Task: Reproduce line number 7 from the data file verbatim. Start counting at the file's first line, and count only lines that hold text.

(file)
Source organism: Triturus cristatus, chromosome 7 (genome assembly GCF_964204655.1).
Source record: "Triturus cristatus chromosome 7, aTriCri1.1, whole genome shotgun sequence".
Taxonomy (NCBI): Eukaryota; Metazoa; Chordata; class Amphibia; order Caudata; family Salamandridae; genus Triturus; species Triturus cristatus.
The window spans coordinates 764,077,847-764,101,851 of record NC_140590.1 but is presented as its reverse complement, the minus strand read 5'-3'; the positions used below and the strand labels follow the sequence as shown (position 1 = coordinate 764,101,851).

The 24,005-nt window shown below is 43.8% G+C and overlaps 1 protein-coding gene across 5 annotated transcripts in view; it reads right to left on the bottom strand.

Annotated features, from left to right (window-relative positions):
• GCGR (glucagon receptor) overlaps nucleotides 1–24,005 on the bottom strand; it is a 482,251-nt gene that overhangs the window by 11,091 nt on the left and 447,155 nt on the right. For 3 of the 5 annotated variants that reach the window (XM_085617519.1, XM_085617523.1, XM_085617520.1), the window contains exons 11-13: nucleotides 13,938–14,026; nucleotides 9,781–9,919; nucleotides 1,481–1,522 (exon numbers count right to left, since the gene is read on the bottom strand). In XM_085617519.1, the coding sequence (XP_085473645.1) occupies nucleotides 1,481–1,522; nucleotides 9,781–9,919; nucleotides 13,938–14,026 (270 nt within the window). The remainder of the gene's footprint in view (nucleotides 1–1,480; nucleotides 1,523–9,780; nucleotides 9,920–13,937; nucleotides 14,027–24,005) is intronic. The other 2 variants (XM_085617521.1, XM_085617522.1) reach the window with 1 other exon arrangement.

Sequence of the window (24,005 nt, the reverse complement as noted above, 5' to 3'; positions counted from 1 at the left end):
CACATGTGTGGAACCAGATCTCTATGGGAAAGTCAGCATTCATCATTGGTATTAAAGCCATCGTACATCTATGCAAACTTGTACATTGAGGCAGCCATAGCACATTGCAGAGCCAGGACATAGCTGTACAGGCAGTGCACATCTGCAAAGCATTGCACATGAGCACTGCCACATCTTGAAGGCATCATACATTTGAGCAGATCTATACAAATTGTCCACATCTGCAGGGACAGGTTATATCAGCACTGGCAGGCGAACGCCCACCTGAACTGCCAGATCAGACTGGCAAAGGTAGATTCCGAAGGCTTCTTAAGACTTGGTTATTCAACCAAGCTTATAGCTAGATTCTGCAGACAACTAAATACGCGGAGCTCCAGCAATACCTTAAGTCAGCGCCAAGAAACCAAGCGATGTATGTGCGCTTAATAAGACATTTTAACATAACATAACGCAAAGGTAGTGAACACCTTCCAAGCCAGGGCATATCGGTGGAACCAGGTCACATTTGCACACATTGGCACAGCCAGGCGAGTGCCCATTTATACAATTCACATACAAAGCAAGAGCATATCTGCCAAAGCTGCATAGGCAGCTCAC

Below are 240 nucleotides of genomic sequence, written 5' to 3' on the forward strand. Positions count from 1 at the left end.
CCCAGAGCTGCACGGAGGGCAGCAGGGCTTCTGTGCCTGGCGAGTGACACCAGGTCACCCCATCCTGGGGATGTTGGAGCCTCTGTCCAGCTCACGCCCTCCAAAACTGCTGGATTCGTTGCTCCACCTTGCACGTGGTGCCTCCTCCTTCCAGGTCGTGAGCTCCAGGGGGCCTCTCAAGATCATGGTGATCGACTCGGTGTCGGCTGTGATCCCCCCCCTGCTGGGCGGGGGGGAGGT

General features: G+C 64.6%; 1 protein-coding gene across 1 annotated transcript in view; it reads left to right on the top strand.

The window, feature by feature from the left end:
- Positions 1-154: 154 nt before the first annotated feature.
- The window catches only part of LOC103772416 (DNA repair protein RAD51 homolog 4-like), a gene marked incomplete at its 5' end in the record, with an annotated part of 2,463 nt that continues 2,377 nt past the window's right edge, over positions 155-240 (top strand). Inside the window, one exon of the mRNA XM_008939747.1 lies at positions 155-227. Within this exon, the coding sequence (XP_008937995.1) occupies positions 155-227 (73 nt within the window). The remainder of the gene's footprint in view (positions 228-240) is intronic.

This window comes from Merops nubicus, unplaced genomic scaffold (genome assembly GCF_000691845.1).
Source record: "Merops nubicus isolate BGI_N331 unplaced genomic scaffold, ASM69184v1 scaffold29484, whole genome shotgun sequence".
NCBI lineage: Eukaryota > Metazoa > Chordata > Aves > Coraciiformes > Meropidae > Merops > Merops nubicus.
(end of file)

• GCGR (glucagon receptor) overlaps nucleotides 1–24,005 on the bottom strand; it is a 482,251-nt gene that overhangs the window by 11,091 nt on the left and 447,155 nt on the right. For 3 of the 5 annotated variants that reach the window (XM_085617519.1, XM_085617523.1, XM_085617520.1), the window contains exons 11-13: nucleotides 13,938–14,026; nucleotides 9,781–9,919; nucleotides 1,481–1,522 (exon numbers count right to left, since the gene is read on the bottom strand). In XM_085617519.1, the coding sequence (XP_085473645.1) occupies nucleotides 1,481–1,522; nucleotides 9,781–9,919; nucleotides 13,938–14,026 (270 nt within the window). The remainder of the gene's footprint in view (nucleotides 1–1,480; nucleotides 1,523–9,780; nucleotides 9,920–13,937; nucleotides 14,027–24,005) is intronic. The other 2 variants (XM_085617521.1, XM_085617522.1) reach the window with 1 other exon arrangement.